The adult-sized sleeping bag Cleo was sleeping in has also disappeared, police confirmed
How this week's events have unfolded:
Cleo and her family arrived at Blowholes campsite about 6.30pm on Friday night for a quick weekend trip.
Cleo's mum Ellie used to visit regularly when she was a child and later confirmed her four-year-old was familiar with the area.
Her stepdad Jake Gliddon got straight to work setting up their two-bedroom tent, two mattresses and baby Isla's cot, which was in a room with Cleo.
The family ate dinner together and Cleo was in bed no later than 8pm, her mum later revealed.
While nobody else physically saw Cleo at the campsite, Superintendent Rod Wilde, who is in charge of the taskforce, said police determined she was definitely there via CCTV footage from a nearby shack.
It is not known if that camera caught any other movements during the timeframe Cleo disappeared.
Body language experts have weighed in on the interview analysing the gestures, tone of voice and facial expressions of the couple
The family were all asleep in the tent when Cleo stirred about 1.30am to ask her mum for a sip of water. Ms Smith quickly settled the four-year-old and, after her drink, she went straight back to sleep.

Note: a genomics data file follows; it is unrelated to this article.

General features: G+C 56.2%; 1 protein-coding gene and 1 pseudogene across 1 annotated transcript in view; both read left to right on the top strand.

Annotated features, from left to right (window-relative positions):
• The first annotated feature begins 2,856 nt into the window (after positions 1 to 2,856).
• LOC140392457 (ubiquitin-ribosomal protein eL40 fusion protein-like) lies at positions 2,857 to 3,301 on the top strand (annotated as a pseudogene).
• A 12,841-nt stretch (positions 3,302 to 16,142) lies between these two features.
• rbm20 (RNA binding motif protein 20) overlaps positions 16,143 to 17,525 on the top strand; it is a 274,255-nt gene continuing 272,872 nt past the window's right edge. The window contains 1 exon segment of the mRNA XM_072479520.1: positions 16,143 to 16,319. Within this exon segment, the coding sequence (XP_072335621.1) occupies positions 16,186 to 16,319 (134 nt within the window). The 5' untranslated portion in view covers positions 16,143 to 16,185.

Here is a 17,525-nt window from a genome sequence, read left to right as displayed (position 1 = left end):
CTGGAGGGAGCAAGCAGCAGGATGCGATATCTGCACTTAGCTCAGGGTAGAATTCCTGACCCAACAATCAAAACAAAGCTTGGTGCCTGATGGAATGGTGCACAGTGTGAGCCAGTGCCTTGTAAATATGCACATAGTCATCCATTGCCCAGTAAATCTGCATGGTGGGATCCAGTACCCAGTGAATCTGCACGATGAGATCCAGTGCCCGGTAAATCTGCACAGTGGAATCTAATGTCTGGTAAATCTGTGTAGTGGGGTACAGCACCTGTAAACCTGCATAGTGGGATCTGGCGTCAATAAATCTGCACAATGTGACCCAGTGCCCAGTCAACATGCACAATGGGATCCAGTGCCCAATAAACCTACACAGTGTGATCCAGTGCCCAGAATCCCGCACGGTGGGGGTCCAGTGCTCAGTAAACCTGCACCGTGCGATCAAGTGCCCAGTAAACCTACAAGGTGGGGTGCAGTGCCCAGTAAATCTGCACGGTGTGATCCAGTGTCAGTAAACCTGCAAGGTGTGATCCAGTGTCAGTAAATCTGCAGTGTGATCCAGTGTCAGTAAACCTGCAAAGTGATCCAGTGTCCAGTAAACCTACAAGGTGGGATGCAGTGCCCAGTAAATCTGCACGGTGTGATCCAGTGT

She didn't wake again until about 6am, when a restless Isla woke up for her bottle. As soon as Ms Smith entered the section of the tent where Isla and Cleo were sleeping, she realised her eldest daughter was gone.
The red and grey sleeping bag that Cleo had been sleeping in was also missing, while Isla was unmoved in her cot next to the mattress.
She woke Mr Gliddon up, telling him 'Cleo's gone' and together they alerted nearby campers and the search began.
First, they checked around the tent and Ms Smith then checked anywhere she used to play as a kid, hopeful that Cleo was hiding. In the back of her mind, she knew it was unlikely. Cleo never wandered and would not have left the tent of her own accord, the distraught mother later confirmed.
Police didn't arrive on the scene until mid-morning. It's unclear exactly what time they were called, but by the time they arrived a full scale search was already underway.
Some campers had sent personal drones up to the skies while others were searching on their motorbikes. Ms Smith and Mr Gliddon had taken their car out to look as well.
Ms Smith revealed on Facebook that Cleo was missing in a distraught and lengthy post.
Meanwhile, the search at the campsite continued as Inspector Jon Munday said cars leaving the campground were being searched for the child.
'We are trying to paint the picture of who was around here during the window of opportunity between the early hours of Saturday morning and 6am Saturday and what leads that could give us,' he said.